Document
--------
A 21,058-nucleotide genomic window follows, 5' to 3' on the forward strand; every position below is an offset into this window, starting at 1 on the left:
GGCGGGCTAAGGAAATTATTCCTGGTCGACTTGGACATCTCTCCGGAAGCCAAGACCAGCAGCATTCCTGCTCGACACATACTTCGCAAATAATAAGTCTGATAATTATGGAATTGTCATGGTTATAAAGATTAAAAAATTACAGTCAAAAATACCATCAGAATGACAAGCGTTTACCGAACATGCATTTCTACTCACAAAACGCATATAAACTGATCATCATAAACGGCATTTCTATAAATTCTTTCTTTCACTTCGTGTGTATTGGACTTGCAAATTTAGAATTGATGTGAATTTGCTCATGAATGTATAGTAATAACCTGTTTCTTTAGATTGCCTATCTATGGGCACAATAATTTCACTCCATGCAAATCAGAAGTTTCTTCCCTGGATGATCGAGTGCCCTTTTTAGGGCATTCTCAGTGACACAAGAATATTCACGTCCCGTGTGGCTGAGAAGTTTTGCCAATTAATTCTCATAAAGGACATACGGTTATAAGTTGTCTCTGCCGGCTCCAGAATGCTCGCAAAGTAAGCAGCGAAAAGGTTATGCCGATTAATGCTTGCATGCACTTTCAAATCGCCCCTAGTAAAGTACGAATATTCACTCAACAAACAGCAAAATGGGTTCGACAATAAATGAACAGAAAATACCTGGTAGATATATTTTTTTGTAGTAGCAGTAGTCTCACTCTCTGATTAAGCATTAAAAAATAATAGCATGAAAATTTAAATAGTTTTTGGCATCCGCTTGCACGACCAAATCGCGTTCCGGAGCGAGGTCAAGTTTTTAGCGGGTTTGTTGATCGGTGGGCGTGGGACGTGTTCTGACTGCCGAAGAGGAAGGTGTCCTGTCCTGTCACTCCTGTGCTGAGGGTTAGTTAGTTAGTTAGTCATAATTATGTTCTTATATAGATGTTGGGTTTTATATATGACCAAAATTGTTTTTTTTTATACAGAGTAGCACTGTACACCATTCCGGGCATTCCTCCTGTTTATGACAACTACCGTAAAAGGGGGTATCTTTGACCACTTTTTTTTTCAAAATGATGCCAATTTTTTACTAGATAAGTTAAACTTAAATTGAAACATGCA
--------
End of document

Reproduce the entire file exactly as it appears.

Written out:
A 21,058-nucleotide genomic window follows, 5' to 3' on the forward strand; every position below is an offset into this window, starting at 1 on the left:
GGCGGGCTAAGGAAATTATTCCTGGTCGACTTGGACATCTCTCCGGAAGCCAAGACCAGCAGCATTCCTGCTCGACACATACTTCGCAAATAATAAGTCTGATAATTATGGAATTGTCATGGTTATAAAGATTAAAAAATTACAGTCAAAAATACCATCAGAATGACAAGCGTTTACCGAACATGCATTTCTACTCACAAAACGCATATAAACTGATCATCATAAACGGCATTTCTATAAATTCTTTCTTTCACTTCGTGTGTATTGGACTTGCAAATTTAGAATTGATGTGAATTTGCTCATGAATGTATAGTAATAACCTGTTTCTTTAGATTGCCTATCTATGGGCACAATAATTTCACTCCATGCAAATCAGAAGTTTCTTCCCTGGATGATCGAGTGCCCTTTTTAGGGCATTCTCAGTGACACAAGAATATTCACGTCCCGTGTGGCTGAGAAGTTTTGCCAATTAATTCTCATAAAGGACATACGGTTATAAGTTGTCTCTGCCGGCTCCAGAATGCTCGCAAAGTAAGCAGCGAAAAGGTTATGCCGATTAATGCTTGCATGCACTTTCAAATCGCCCCTAGTAAAGTACGAATATTCACTCAACAAACAGCAAAATGGGTTCGACAATAAATGAACAGAAAATACCTGGTAGATATATTTTTTTGTAGTAGCAGTAGTCTCACTCTCTGATTAAGCATTAAAAAATAATAGCATGAAAATTTAAATAGTTTTTGGCATCCGCTTGCACGACCAAATCGCGTTCCGGAGCGAGGTCAAGTTTTTAGCGGGTTTGTTGATCGGTGGGCGTGGGACGTGTTCTGACTGCCGAAGAGGAAGGTGTCCTGTCCTGTCACTCCTGTGCTGAGGGTTAGTTAGTTAGTTAGTCATAATTATGTTCTTATATAGATGTTGGGTTTTATATATGACCAAAATTGTTTTTTTTTATACAGAGTAGCACTGTACACCATTCCGGGCATTCCTCCTGTTTATGACAACTACCGTAAAAGGGGGTATCTTTGACCACTTTTTTTTTCAAAATGATGCCAATTTTTTACTAGATAAGTTAAACTTAAATTGAAACATGCA